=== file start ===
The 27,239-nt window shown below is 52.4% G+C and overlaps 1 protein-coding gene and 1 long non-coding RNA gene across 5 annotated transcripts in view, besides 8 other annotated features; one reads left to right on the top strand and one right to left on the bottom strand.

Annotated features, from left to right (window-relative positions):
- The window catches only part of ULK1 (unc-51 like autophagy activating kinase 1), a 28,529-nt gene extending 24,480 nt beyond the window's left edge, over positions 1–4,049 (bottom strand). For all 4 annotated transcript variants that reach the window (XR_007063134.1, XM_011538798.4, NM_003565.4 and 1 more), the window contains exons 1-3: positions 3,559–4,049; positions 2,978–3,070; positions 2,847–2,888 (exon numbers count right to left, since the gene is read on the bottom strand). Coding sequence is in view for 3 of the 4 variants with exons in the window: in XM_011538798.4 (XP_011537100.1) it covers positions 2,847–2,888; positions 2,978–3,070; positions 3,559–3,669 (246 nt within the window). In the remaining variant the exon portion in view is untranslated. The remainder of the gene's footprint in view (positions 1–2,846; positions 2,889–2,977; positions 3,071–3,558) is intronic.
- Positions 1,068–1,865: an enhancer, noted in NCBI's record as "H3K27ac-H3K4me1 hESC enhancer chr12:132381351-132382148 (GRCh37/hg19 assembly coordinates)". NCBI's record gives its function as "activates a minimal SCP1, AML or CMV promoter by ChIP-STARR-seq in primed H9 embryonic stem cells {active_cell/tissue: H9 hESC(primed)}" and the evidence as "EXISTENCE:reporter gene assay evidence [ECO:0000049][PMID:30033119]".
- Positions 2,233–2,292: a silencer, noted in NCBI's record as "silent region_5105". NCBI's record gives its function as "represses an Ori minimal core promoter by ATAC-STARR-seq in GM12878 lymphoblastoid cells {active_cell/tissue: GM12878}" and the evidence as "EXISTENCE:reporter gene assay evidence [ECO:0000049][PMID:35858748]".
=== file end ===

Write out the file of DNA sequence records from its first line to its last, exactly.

The 27,239-nt window shown below is 52.4% G+C and overlaps 1 protein-coding gene and 1 long non-coding RNA gene across 5 annotated transcripts in view, besides 8 other annotated features; one reads left to right on the top strand and one right to left on the bottom strand.

Annotated features, from left to right (window-relative positions):
- The window catches only part of ULK1 (unc-51 like autophagy activating kinase 1), a 28,529-nt gene extending 24,480 nt beyond the window's left edge, over positions 1–4,049 (bottom strand). For all 4 annotated transcript variants that reach the window (XR_007063134.1, XM_011538798.4, NM_003565.4 and 1 more), the window contains exons 1-3: positions 3,559–4,049; positions 2,978–3,070; positions 2,847–2,888 (exon numbers count right to left, since the gene is read on the bottom strand). Coding sequence is in view for 3 of the 4 variants with exons in the window: in XM_011538798.4 (XP_011537100.1) it covers positions 2,847–2,888; positions 2,978–3,070; positions 3,559–3,669 (246 nt within the window). In the remaining variant the exon portion in view is untranslated. The remainder of the gene's footprint in view (positions 1–2,846; positions 2,889–2,977; positions 3,071–3,558) is intronic.
- Positions 1,068–1,865: an enhancer, noted in NCBI's record as "H3K27ac-H3K4me1 hESC enhancer chr12:132381351-132382148 (GRCh37/hg19 assembly coordinates)". NCBI's record gives its function as "activates a minimal SCP1, AML or CMV promoter by ChIP-STARR-seq in primed H9 embryonic stem cells {active_cell/tissue: H9 hESC(primed)}" and the evidence as "EXISTENCE:reporter gene assay evidence [ECO:0000049][PMID:30033119]".
- Positions 2,233–2,292: a silencer, noted in NCBI's record as "silent region_5105". NCBI's record gives its function as "represses an Ori minimal core promoter by ATAC-STARR-seq in GM12878 lymphoblastoid cells {active_cell/tissue: GM12878}" and the evidence as "EXISTENCE:reporter gene assay evidence [ECO:0000049][PMID:35858748]".